New Staging Of 'Yentl' Tells A Transgender Story

Actress Hillary Clemens portrays Yentl/Anshel in the new staging of Isaac Bashevis Singer's play at the Asolo Repertory Theatre in Sarasota, Fla. i i

Actress Hillary Clemens portrays Yentl/Anshel in the new staging of Isaac Bashevis Singer's play at the Asolo Repertory Theatre in Sarasota, Fla. Daniel Perales Studio hide caption

itoggle caption Daniel Perales Studio
Actress Hillary Clemens portrays Yentl/Anshel in the new staging of Isaac Bashevis Singer's play at the Asolo Repertory Theatre in Sarasota, Fla.

Actress Hillary Clemens portrays Yentl/Anshel in the new staging of Isaac Bashevis Singer's play at the Asolo Repertory Theatre in Sarasota, Fla.

Daniel Perales Studio

Singer-songwriter Jill Sobule is probably best known for her 1995 hit single, "I Kissed a Girl." These days, she's taking on a new musical project: the gender-bending play by Isaac Bashevis Singer, Yentl.

Barbra Streisand turned Singer's play into her 1984 hit movie musical of the same name. Although Sobule's version features music, it's a little more Singer and a little less Streisand.

"She changed the ending and made it kind of Funny Girl coming to America. ... We keep to the word," Sobule tells weekends on All Things Considered host Guy Raz.

Sobule composed original songs for the new staging of the play, which is running through April 26 at the Asolo Repertory Theatre in Sarasota, Fla. Unlike Streisand's version, which could be seen as a feminist film, this new version of Yentl is more about a transgender person's coming-of-age.

"If you read the book, and there was no word for it back then, but I think Yentl was transgender," Sobule says. "I mean, it's several times in the book where the father says to her, 'You have the soul of a man and the body of a woman.' "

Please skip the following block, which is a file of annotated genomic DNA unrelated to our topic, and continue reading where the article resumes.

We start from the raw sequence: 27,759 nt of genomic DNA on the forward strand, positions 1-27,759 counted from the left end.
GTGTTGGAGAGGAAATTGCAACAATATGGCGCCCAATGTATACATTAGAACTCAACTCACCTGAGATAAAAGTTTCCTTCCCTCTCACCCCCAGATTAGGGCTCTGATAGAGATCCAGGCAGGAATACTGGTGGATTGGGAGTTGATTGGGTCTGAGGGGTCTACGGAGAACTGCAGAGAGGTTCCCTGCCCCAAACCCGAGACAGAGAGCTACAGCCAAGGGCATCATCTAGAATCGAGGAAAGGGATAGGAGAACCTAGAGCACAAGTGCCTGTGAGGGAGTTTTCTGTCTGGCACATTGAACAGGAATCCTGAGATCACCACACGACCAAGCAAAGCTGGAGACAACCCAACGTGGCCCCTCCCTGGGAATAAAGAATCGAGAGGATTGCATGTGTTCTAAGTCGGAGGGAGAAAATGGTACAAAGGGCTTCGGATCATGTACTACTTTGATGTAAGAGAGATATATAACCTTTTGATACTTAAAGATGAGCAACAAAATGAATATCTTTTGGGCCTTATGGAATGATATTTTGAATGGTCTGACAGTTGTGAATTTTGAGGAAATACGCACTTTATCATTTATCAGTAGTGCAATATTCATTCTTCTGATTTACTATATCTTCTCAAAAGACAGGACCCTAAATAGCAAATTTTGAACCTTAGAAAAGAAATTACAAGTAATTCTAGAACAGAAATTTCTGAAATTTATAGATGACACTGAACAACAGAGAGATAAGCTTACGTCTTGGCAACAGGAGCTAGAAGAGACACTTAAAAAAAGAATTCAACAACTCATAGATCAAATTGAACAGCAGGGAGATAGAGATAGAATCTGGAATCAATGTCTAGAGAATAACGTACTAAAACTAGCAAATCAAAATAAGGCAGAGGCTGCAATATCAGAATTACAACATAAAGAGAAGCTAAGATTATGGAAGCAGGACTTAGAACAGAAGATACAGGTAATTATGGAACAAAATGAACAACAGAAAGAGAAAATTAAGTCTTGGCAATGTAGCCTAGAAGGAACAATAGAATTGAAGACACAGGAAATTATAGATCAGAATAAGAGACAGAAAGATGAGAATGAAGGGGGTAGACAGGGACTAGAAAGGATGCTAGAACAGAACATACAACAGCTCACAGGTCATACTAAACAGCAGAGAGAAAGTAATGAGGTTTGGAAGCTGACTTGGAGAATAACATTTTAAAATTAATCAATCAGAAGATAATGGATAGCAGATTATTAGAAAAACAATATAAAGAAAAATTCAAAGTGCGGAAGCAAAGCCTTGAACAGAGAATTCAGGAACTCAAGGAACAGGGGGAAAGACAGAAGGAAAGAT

Singer was critical of the singing in Streisand's 1984 film when it was released. In this staging, none of the characters sings onstage. Sobule's songs are heard through a kind of Greek chorus that offer a commentary to the play and the characters' feelings.

Sobule says she thinks Singer would like the music in Yentl this time around.

"I think he would approve of my music, I really do, because it keeps the spirit of the play and it has a sense of humor," she says. "I think he would really like it because it doesn't feel intrusive."

As for Streisand: "You know, I don't know. ... I would love to know what she would think, I'm not sure she'd like it. I'd hope she would," Sobule says.

Correction Feb. 7, 2012

The audio version of this interview, as did an earlier Web version, lists Isaac Bashevis Singer as the author of the original theatrical version of Yentl. Actually, Singer wrote the short story the play was based on. Playwright Leah Napolin co-wrote the play with Singer.

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